Barmote court

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A barmote court (also written bergjisote, barghmote, bargemote and barmoot) is a court held in the lead mining districts of Derbyshire, England, for the purpose of determining the customs peculiar to the industry and also for the settlements of any disputes which may arise in connection with it.[1]


The barmote courts were set up in 1288, their jurisdiction extending to both the crown lands of the Duchy of Lancaster and those under individual ownership, comprising seven clearly defined districts.[1] Great barmote courts with wider powers were in place by the fifteenth century, meeting at Easter and Michaelmas. The courts had twenty-four jurors, and were run by the barmaster and a steward. An appeal from the jurisdiction of the courts lies by way of certiorari,[1] removing proceedings to the Queen's Bench Division of the High Court of Justice.[2][3]

Noting that "the Mineral Laws and Customs of the King's Field ... [were] uncertain and undefined, and ... in many respects inapplicable to the present Mining Operations",[4] the High Peak Mining Customs and Mineral Courts Act 1851[5] and the Derbyshire Mining Customs and Mineral Courts Act 1852[6] were enacted, declaring that "the Mineral Laws and Customs ... shall be such as are mentioned and comprised in this Act, and no other alleged Custom or Practice shall be valid".[7] The areas over which the courts could exercise their jurisdiction were:

1851 Act 1852 Act

While giving certainty to the courts' territorial limits,[8][9] this had the effect of ousting their criminal jurisdiction,[10] as well as matters relating to dower and tithes.[11]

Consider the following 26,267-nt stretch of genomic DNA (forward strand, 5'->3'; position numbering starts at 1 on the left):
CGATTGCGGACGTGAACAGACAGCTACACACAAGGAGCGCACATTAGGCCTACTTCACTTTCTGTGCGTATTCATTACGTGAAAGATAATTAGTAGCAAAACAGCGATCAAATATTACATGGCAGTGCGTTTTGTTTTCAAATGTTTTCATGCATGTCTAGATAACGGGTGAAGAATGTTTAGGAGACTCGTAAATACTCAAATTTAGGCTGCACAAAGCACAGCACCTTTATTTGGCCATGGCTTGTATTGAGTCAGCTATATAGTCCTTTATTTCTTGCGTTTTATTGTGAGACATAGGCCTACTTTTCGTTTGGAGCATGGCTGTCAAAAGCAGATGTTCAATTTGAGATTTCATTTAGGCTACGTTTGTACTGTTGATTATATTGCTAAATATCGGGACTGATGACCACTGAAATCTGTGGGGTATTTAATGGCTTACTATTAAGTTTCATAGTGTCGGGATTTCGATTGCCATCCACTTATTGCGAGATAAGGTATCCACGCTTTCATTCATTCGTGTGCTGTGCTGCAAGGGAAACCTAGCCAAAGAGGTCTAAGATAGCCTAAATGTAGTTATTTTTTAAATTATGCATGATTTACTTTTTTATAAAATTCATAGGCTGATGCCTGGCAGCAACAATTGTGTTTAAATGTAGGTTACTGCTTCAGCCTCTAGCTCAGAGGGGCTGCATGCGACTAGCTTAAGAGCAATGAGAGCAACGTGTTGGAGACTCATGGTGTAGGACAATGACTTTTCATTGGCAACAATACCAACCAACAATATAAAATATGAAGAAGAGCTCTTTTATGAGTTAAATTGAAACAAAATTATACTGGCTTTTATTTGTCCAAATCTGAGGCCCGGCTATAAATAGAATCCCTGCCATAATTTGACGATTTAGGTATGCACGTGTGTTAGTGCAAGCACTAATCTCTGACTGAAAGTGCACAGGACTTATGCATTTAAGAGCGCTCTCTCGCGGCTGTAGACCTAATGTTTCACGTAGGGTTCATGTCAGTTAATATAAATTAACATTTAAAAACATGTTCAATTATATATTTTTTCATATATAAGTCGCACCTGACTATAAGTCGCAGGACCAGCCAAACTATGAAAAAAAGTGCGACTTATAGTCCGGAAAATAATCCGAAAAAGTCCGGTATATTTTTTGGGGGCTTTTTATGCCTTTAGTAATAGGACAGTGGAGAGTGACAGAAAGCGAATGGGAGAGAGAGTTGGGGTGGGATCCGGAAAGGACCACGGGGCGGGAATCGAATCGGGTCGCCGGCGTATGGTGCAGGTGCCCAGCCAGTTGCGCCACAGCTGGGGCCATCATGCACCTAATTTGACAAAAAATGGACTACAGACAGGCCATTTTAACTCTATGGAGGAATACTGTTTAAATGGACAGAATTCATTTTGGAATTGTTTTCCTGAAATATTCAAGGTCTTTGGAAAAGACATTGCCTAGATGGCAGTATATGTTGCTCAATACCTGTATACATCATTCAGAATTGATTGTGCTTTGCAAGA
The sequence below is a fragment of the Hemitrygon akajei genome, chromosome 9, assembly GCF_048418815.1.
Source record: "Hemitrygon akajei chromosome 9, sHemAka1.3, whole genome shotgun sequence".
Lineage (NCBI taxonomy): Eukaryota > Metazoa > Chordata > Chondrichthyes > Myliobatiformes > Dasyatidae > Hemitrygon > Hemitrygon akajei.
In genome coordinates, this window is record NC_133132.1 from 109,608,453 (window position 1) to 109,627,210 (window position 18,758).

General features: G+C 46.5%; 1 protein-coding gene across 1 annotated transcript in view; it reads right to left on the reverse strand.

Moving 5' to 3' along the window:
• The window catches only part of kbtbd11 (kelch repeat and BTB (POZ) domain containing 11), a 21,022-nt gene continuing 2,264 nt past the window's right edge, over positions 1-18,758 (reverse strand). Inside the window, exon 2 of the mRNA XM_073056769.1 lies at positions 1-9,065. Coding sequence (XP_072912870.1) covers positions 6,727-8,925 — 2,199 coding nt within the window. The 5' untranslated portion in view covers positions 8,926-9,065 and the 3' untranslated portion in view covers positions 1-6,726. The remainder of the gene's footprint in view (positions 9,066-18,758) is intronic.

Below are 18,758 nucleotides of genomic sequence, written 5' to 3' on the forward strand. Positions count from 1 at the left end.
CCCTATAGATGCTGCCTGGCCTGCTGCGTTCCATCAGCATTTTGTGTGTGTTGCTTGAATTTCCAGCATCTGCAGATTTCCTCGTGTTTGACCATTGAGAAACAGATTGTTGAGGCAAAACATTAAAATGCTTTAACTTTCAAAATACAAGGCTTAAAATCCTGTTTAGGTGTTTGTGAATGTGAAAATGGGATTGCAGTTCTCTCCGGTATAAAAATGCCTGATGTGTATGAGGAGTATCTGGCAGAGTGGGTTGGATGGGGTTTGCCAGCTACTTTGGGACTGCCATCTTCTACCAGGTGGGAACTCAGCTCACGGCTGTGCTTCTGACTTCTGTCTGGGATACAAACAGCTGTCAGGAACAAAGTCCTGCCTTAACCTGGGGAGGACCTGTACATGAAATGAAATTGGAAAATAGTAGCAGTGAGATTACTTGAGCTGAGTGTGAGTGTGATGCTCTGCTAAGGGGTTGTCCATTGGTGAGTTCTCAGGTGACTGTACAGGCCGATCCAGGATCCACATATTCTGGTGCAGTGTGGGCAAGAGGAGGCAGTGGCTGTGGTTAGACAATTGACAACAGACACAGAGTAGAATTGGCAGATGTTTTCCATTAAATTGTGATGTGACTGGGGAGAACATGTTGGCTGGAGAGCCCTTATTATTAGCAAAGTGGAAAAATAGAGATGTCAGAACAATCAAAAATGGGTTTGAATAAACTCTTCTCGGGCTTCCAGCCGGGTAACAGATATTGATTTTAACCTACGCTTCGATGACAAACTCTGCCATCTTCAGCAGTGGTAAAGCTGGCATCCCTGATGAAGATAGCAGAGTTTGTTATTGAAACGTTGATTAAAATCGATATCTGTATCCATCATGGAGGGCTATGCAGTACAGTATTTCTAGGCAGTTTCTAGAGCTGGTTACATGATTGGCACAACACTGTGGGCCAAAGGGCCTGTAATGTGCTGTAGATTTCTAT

While the Acts provide for subpoenas and inspection of property, there are no provisions governing interrogatories or disclosure of documents.[12]

Present day[edit]

There are two barmote courts, one at Monyash covering the High Peak, and one at Wirksworth covering the Low Peak. In 1814, the Monyash court moved to Wirksworth, and since 1994, the two have met together, once a year, in April. In line with tradition, bread, cheese, clay pipes and tobacco are provided at the meetings, and a representative of the monarch who is the Lord of the Field attends.

The courts' archival records are largely held at the Derbyshire Record Office.[13]

While most current meetings have been ceremonial, the courts' jurisdiction still exists, and in 2013 the Low Peak Barmote Court was called upon to rule on lead mining rights in a cavern in Castleton, Derbyshire.[14]


  1. ^ a b c  One or more of the preceding sentences incorporates text from a publication now in the public domainChisholm, Hugh, ed. (1911). "Barmote Court". Encyclopædia Britannica. 3 (11th ed.). Cambridge University Press. p. 407.
  2. ^ MacSwinney 1884, p. 507.
  3. ^ 1851 Act, s. 29; 1852 Act, s. 38
  4. ^ Recitals, 1851 and 1852 Acts
  5. ^ "High Peak Mining Customs and Mineral Courts Act 1851". Retrieved 22 November 2015.
  6. ^ "Derbyshire Mining Customs and Mineral Courts Act 1852". Retrieved 19 August 2010.
  7. ^ 1851 Act, s. 16; 1852 Act, s. 25
  8. ^ Tapping 1851, p. 4.
  9. ^ Tapping 1854, pp. 2–5.
  10. ^ outlined in Arkwright v Cantrell (1837) 7 Ad & E 565, 112 ER 583
  11. ^ Tapping 1851, p. vii.
  12. ^ Matthews, Paul; Malek, Hodge M. (2012). Disclosure. London: Sweet & Maxwell. p. 674. ISBN 978-0-41404779-2.
  13. ^ "Wirksworth barmote court". The National Archives.
  14. ^ Hawley, Zena (20 April 2013). "First ruling in decades for ancient mining court". Derby Telegraph. Archived from the original on 24 November 2015.



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